T-mobile will require certain employees to be fully vaccinated by April 2, one of the most high-profile corporate actions after the Supreme Court rejected earlier this month the Biden administration’s plan to require vaccines or regular COVID testing at companies with more than 100 workers.
"T-Mobile’s badge-controlled offices continue to be accessible only to those who are vaccinated against COVID-19 and we have shared with employees that we are requiring office workers ... to be fully vaccinated by April 2," the company said in a statement issued to FOX Television Stations.
The company said the requirement has limited exceptions for certain roles, locations and legally mandated accommodations and exemptions.
"We understand that this is a deeply personal decision for some employees but we believe that taking this step will put us in the best position to protect our T-Mobile community," the statement continued.
T-mobile is among a handful of high-profile corporations keeping the vaccine mandate.
Headquarters of T-MOBILE in Bonn, Germany. (Photo by plus49/Construction Photography/Avalon/Getty Images)
Citigroup Inc., one of the largest U.S. banks, announced in October that employees needed to be vaccinated or receive an accommodation by Jan. 14. New York-based Citi said last week that 99% of its employees have complied so far.
Work clothing maker Carhartt also stuck to its vaccine mandate. The Dearborn, Michigan-based company, which has 3,000 U.S. workers, told employees in an email that the Supreme Court decision wouldn't impact its own mandate, which went into effect this month.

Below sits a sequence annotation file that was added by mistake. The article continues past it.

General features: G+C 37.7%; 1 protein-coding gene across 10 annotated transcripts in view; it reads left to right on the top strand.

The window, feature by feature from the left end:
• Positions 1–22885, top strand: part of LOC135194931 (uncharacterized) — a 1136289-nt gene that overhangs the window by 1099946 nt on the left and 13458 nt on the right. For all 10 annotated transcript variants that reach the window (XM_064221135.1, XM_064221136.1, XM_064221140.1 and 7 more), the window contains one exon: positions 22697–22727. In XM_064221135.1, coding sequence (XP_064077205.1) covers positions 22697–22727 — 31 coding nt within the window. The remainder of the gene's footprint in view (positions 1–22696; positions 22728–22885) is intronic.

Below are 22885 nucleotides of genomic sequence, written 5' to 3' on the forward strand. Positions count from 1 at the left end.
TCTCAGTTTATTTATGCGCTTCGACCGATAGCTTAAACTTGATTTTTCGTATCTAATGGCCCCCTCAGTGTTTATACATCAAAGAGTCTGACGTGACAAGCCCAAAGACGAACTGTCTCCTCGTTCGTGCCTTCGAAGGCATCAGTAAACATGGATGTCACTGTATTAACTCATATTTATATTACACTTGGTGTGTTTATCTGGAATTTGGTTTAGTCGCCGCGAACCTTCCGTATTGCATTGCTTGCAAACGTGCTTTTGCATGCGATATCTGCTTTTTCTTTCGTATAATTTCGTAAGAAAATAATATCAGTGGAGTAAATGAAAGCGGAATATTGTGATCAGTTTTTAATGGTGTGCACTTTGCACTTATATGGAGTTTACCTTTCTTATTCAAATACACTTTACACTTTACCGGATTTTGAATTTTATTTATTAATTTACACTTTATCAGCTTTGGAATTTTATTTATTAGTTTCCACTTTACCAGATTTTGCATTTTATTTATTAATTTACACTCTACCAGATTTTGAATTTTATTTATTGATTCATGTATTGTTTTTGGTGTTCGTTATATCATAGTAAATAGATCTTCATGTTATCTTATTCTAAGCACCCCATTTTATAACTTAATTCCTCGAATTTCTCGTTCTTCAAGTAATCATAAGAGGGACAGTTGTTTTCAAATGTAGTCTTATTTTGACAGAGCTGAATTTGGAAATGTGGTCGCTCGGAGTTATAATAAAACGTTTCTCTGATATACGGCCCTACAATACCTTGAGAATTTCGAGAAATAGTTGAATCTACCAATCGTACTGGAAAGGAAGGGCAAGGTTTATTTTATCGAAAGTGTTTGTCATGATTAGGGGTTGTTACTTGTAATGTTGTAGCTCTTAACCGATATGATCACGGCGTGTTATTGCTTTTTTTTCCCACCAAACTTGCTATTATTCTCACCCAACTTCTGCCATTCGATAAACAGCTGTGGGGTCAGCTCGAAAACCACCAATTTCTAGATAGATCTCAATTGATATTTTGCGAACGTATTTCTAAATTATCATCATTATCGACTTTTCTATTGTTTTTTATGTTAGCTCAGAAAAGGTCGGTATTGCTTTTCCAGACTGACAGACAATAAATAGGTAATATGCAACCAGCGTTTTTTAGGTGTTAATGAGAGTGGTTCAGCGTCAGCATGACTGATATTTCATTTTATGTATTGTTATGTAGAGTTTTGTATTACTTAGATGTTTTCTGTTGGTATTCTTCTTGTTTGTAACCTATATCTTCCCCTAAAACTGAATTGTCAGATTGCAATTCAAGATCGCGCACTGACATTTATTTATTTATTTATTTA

Carhartt said the "vast majority" of its employees have gotten vaccines. The company has also granted some medical or religious waivers.
Some big companies have reversed their vaccine mandates after the Supreme Court Ruling.
Starbucks is no longer requiring its U.S. workers to be vaccinated, after previously saying all employees would be required by Feb. 9 to be vaccinated or face a weekly COVID test.
Boston-based General Electric Co. also suspended its vaccine mandate, according to IUE-CWA Local 201, a union that represents machinists, electricians and other GE employees. GE, which employs 56,000 people in the U.S., had initially called for employees to get fully vaccinated no later than Feb. 11.
Other big companies like Target and McDonald's stayed mum on their vaccination plans for frontline workers as the issue moved through the courts.
Many companies, facing labor shortages, have been loathe to force requirements on workers, who might choose to go elsewhere.
A November survey of more than 500 U.S. companies by the consulting firm Willis Towers Watson showed that very few employers with vaccination requirements — 3% — had seen a spike in resignations. But nearly one-third of those planning mandates said they were very concerned that the mandates could cause employees to leave. On the other hand, nearly half of employers surveyed believe that vaccine mandates could help recruit and retain employees.
This story was reported from Detroit. The Associated Press contributed.